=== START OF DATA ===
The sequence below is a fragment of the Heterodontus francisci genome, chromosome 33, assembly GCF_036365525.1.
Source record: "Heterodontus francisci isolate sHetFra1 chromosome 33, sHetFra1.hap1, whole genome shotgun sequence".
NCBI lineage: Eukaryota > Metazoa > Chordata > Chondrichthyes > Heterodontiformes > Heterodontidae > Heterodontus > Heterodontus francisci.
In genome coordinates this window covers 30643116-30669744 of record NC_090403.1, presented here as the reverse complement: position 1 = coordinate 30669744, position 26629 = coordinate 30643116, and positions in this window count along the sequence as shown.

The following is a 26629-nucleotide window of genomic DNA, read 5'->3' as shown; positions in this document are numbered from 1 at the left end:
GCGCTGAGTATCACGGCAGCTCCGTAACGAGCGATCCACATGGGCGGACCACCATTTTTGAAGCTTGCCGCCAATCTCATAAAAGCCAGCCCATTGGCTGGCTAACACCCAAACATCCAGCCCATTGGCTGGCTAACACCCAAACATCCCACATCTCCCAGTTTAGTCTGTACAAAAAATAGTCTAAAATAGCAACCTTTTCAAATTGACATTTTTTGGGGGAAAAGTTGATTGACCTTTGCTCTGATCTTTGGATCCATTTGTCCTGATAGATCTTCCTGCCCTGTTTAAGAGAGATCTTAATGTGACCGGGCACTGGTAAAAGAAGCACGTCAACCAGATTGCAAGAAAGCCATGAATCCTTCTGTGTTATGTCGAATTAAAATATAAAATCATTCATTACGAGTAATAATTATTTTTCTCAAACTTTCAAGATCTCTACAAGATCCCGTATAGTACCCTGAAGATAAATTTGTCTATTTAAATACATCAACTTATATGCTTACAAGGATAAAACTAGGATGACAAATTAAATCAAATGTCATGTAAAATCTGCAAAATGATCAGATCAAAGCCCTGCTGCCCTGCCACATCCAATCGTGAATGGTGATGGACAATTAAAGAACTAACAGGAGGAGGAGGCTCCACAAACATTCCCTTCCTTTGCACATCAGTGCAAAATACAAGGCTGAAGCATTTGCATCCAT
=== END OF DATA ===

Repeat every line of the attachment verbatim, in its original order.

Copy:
The sequence below is a fragment of the Heterodontus francisci genome, chromosome 33, assembly GCF_036365525.1.
Source record: "Heterodontus francisci isolate sHetFra1 chromosome 33, sHetFra1.hap1, whole genome shotgun sequence".
NCBI lineage: Eukaryota > Metazoa > Chordata > Chondrichthyes > Heterodontiformes > Heterodontidae > Heterodontus > Heterodontus francisci.
In genome coordinates this window covers 30643116-30669744 of record NC_090403.1, presented here as the reverse complement: position 1 = coordinate 30669744, position 26629 = coordinate 30643116, and positions in this window count along the sequence as shown.

The following is a 26629-nucleotide window of genomic DNA, read 5'->3' as shown; positions in this document are numbered from 1 at the left end:
GCGCTGAGTATCACGGCAGCTCCGTAACGAGCGATCCACATGGGCGGACCACCATTTTTGAAGCTTGCCGCCAATCTCATAAAAGCCAGCCCATTGGCTGGCTAACACCCAAACATCCAGCCCATTGGCTGGCTAACACCCAAACATCCCACATCTCCCAGTTTAGTCTGTACAAAAAATAGTCTAAAATAGCAACCTTTTCAAATTGACATTTTTTGGGGGAAAAGTTGATTGACCTTTGCTCTGATCTTTGGATCCATTTGTCCTGATAGATCTTCCTGCCCTGTTTAAGAGAGATCTTAATGTGACCGGGCACTGGTAAAAGAAGCACGTCAACCAGATTGCAAGAAAGCCATGAATCCTTCTGTGTTATGTCGAATTAAAATATAAAATCATTCATTACGAGTAATAATTATTTTTCTCAAACTTTCAAGATCTCTACAAGATCCCGTATAGTACCCTGAAGATAAATTTGTCTATTTAAATACATCAACTTATATGCTTACAAGGATAAAACTAGGATGACAAATTAAATCAAATGTCATGTAAAATCTGCAAAATGATCAGATCAAAGCCCTGCTGCCCTGCCACATCCAATCGTGAATGGTGATGGACAATTAAAGAACTAACAGGAGGAGGAGGCTCCACAAACATTCCCTTCCTTTGCACATCAGTGCAAAATACAAGGCTGAAGCATTTGCATCCAT